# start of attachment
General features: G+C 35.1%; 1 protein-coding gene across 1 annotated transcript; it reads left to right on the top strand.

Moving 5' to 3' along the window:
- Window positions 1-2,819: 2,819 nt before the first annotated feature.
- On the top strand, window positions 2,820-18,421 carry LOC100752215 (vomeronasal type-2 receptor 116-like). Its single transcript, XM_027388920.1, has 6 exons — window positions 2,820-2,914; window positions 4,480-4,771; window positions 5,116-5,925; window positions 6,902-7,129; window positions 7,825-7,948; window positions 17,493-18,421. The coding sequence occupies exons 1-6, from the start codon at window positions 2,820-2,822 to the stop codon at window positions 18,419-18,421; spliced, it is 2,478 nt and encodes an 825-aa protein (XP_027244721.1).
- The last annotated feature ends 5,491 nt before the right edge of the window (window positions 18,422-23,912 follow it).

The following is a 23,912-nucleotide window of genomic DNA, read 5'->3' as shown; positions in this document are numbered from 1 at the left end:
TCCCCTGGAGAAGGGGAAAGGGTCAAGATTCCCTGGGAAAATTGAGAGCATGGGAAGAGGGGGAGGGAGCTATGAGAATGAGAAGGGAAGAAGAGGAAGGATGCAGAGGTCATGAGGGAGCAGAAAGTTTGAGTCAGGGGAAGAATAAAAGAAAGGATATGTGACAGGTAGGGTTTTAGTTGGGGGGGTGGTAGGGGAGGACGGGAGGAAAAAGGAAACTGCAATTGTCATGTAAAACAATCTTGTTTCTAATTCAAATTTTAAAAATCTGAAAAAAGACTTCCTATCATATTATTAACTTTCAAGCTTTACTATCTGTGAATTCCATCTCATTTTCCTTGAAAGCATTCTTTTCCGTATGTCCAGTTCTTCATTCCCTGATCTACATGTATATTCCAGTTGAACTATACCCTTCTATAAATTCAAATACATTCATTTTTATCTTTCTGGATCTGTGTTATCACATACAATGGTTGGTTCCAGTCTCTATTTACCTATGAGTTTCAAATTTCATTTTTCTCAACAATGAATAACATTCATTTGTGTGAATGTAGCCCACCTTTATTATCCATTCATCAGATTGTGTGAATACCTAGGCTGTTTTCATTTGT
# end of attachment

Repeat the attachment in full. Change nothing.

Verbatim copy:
General features: G+C 35.1%; 1 protein-coding gene across 1 annotated transcript; it reads left to right on the top strand.

Moving 5' to 3' along the window:
- Window positions 1-2,819: 2,819 nt before the first annotated feature.
- On the top strand, window positions 2,820-18,421 carry LOC100752215 (vomeronasal type-2 receptor 116-like). Its single transcript, XM_027388920.1, has 6 exons — window positions 2,820-2,914; window positions 4,480-4,771; window positions 5,116-5,925; window positions 6,902-7,129; window positions 7,825-7,948; window positions 17,493-18,421. The coding sequence occupies exons 1-6, from the start codon at window positions 2,820-2,822 to the stop codon at window positions 18,419-18,421; spliced, it is 2,478 nt and encodes an 825-aa protein (XP_027244721.1).
- The last annotated feature ends 5,491 nt before the right edge of the window (window positions 18,422-23,912 follow it).

The following is a 23,912-nucleotide window of genomic DNA, read 5'->3' as shown; positions in this document are numbered from 1 at the left end:
TCCCCTGGAGAAGGGGAAAGGGTCAAGATTCCCTGGGAAAATTGAGAGCATGGGAAGAGGGGGAGGGAGCTATGAGAATGAGAAGGGAAGAAGAGGAAGGATGCAGAGGTCATGAGGGAGCAGAAAGTTTGAGTCAGGGGAAGAATAAAAGAAAGGATATGTGACAGGTAGGGTTTTAGTTGGGGGGGTGGTAGGGGAGGACGGGAGGAAAAAGGAAACTGCAATTGTCATGTAAAACAATCTTGTTTCTAATTCAAATTTTAAAAATCTGAAAAAAGACTTCCTATCATATTATTAACTTTCAAGCTTTACTATCTGTGAATTCCATCTCATTTTCCTTGAAAGCATTCTTTTCCGTATGTCCAGTTCTTCATTCCCTGATCTACATGTATATTCCAGTTGAACTATACCCTTCTATAAATTCAAATACATTCATTTTTATCTTTCTGGATCTGTGTTATCACATACAATGGTTGGTTCCAGTCTCTATTTACCTATGAGTTTCAAATTTCATTTTTCTCAACAATGAATAACATTCATTTGTGTGAATGTAGCCCACCTTTATTATCCATTCATCAGATTGTGTGAATACCTAGGCTGTTTTCATTTGT